Chris Skidmore is Member of Parliament for Kingswood and a member of the Education Select Committee. 

In 1999, the Social Exclusion Unit in No 10 Downing Street, came up with a particular term or acronym to define a group of young people: those not in education, employment or training, otherwise known as NEET. In creating such a term, the Unit did not just create another piece of jargon. The term helped policy makers for the next fifteen years to focus upon solutions for a particular group of young people who desperately needed attention.

Today, it is unthinkable that we would not judge a government on what its strategy might be to tackle the country’s NEET population. It is not the term itself that matters. Instead, the conscious creation of a definition of a section of the population that has previously been without a voice in itself creates a question to which we ourselves as policy makers then need to search for answers. A lens has been formed through which we can view a landscape that has been previously obscured.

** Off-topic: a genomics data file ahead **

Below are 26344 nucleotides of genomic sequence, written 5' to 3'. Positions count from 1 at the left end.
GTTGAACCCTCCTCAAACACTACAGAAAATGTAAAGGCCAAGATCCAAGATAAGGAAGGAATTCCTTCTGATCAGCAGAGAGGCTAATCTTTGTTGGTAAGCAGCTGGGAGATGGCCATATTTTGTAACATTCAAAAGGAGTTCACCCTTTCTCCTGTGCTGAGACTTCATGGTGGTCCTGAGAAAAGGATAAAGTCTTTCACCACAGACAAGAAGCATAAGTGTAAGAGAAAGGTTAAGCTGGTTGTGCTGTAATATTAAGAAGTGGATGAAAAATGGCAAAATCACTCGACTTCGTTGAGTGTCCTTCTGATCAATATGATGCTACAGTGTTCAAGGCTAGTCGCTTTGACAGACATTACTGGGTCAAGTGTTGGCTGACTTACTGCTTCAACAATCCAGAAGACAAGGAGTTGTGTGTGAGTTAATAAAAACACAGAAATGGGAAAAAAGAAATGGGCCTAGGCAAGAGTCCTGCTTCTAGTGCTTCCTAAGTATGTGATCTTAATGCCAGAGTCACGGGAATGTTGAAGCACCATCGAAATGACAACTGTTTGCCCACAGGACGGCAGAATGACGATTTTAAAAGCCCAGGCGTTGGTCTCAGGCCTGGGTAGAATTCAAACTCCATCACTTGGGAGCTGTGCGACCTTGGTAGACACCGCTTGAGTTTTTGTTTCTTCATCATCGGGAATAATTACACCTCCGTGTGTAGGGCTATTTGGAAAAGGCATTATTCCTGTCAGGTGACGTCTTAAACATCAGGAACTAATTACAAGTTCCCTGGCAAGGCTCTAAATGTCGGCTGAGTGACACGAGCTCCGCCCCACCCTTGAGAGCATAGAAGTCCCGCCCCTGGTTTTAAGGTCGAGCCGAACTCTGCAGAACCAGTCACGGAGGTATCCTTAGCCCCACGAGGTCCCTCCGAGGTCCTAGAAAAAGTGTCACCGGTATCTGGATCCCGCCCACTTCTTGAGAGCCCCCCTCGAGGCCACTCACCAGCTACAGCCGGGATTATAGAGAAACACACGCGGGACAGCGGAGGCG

The only problem with defining NEETs as an at risk group of young people who should be monitored, with public policy held accountable for a reduction in the NEET population, as the 2004 public service agreement target attempted to achieve, is that the focus is centred around the output, rather than how the simple outcome of becoming a NEET could ever have happened. By the time a young person is not in education, employment or training, attempting to find a solution to their desperate problem, while genuine and entirely correct, fails to understand the real question: why was this young person allowed to fall into the situation that they are in? How could the school that they once attended let this happen? What did they do to prevent this from happening?